How to be a life-long success as a CEO Artist – lessons from startups

How to be a life-long success as a CEO Artist – lessons from startups

One thing that most artists want more than selling their artwork is to be able to show their works in the gallery(or galleries) of their choice don’t consider that their reputation as an artist must be built first.


“Success is the sum of small efforts – repeated day in and day out.” – Robert Collier


Contrary to other markets, products or services, what an artist offers can hardly be judged at the first glance. We tend to consider an artist or artwork as “good” if other curators, collectors, critics, etc. judged it as such before we did. The sum of all of these feedbacks are known as micro-reputations, and they make the real reputation of an artist.Just because 100 people like your artwork doesn’t mean that they will buy it. Even if 100 people are buying your artwork, which is great, it still doesn’t mean that you’re a confirmed artist and can exhibit in the next biennale.
And if you reach the point of exhibiting in the next biennale, there is no guarantee that you’re career is assured, you will forever sell, you’re prices will touch the 6-7 figures or that all the institutions will run behind you.

But if you achieve all of this or at least some part of it in the long-term, then it DOES mean that you are approaching the dream!


What nobody teaches you in school


Let’s begin from the very beginning: art school, art academy or any kind of artistic education. Contrary to all other educational paths, when you’re studying art, you learn practically nothing without your own will. You can get some theoretical lessons; you will learn some artistic techniques and skills (depending on what you’re interested in or studying), but nobody will prepare you for the real art world. But why?

  1. The art world is changing quickly. It is not what it was 20-30 years ago, when most of the current Art School professors were beginning their own careers, and it was even more different than before that!
  2. Networking, reaching journalists, art promotion & marketing etc… All are taboo, with the ultimate taboo being selling your artwork. Which one of you got a course about how to price your artwork during your study?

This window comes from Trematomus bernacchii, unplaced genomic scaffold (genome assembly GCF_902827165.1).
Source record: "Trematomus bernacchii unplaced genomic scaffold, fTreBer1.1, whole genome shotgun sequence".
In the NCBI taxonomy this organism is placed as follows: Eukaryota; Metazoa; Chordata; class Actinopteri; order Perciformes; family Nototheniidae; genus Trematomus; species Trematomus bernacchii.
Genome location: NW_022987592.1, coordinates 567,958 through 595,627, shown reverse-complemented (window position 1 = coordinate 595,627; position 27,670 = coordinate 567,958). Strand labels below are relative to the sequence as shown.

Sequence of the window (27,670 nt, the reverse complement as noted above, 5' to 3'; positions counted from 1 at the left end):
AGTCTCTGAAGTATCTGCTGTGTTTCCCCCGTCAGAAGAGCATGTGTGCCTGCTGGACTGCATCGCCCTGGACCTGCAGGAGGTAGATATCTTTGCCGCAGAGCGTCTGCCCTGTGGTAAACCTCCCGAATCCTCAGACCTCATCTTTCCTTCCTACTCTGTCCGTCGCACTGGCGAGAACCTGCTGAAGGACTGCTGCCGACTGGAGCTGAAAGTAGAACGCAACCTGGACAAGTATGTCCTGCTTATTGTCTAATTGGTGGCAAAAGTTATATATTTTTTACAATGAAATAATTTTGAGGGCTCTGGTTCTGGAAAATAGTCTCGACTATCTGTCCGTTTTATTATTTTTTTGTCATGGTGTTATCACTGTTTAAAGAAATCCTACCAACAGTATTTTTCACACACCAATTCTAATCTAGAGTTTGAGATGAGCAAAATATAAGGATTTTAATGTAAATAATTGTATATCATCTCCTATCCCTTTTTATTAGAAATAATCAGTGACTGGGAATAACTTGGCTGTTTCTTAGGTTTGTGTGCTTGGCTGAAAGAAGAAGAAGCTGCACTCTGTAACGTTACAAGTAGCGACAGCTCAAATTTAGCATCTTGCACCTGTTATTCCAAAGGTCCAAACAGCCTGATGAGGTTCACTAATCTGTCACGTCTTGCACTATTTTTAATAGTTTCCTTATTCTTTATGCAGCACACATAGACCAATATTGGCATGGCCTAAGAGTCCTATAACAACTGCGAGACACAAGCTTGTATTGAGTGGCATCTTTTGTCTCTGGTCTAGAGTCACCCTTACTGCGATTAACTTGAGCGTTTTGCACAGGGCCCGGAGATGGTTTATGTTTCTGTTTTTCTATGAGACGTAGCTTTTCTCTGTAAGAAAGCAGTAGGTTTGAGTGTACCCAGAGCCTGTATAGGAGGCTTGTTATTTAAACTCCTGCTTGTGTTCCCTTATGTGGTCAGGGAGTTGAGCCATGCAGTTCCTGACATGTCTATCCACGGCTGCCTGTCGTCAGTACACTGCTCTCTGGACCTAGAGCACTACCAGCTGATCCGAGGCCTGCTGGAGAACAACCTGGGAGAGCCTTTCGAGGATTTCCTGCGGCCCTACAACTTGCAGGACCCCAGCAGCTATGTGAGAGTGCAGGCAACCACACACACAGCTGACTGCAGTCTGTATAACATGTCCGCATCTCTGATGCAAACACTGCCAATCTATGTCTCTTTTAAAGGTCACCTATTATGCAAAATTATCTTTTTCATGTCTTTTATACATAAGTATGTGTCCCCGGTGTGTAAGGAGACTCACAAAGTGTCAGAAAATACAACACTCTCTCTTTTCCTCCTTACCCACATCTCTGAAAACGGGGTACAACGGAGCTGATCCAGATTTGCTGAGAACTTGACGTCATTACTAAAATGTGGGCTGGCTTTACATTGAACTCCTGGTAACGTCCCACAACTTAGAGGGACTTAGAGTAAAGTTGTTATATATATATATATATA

3. The idea of seeing art and artists as a business is still frowned upon. Just think of the time where artists were associated to artisan…
  4. They want you to focus on the pure creative act and seem to have forgotten that you’re going to earn your living with those acts!


There is more than producing artworks


When a startup or a new business is forming, everyone who is forming such will, in some order and on some level, take these steps:

  • Market research in order to define what kind of product they what to produce
  • Creation and development of a new product prototype or even the final productSearching for investors who could be interested in what they have developed
  • Marketing of the product in order to sell it
  • If the sales are good, continuation of the production/development and marketing
  • If the sales are bad, changing the marketing strategy, modifying the product or changing the market in which they are trying to sell it

Each new startup will spend time on all of these points. Most of the artists will limit their approach to doing art at the “creation and development” point. They produce endless amounts of artwork  without taking into consideration for whom/which public are these artworks, how to market them, how to sell them, where to find money/investors to make new interesting projects or even how to use the feedback from the public, curators or other professionals to evolve their art practice without losing their own artistic identity.


Changing is Never Bad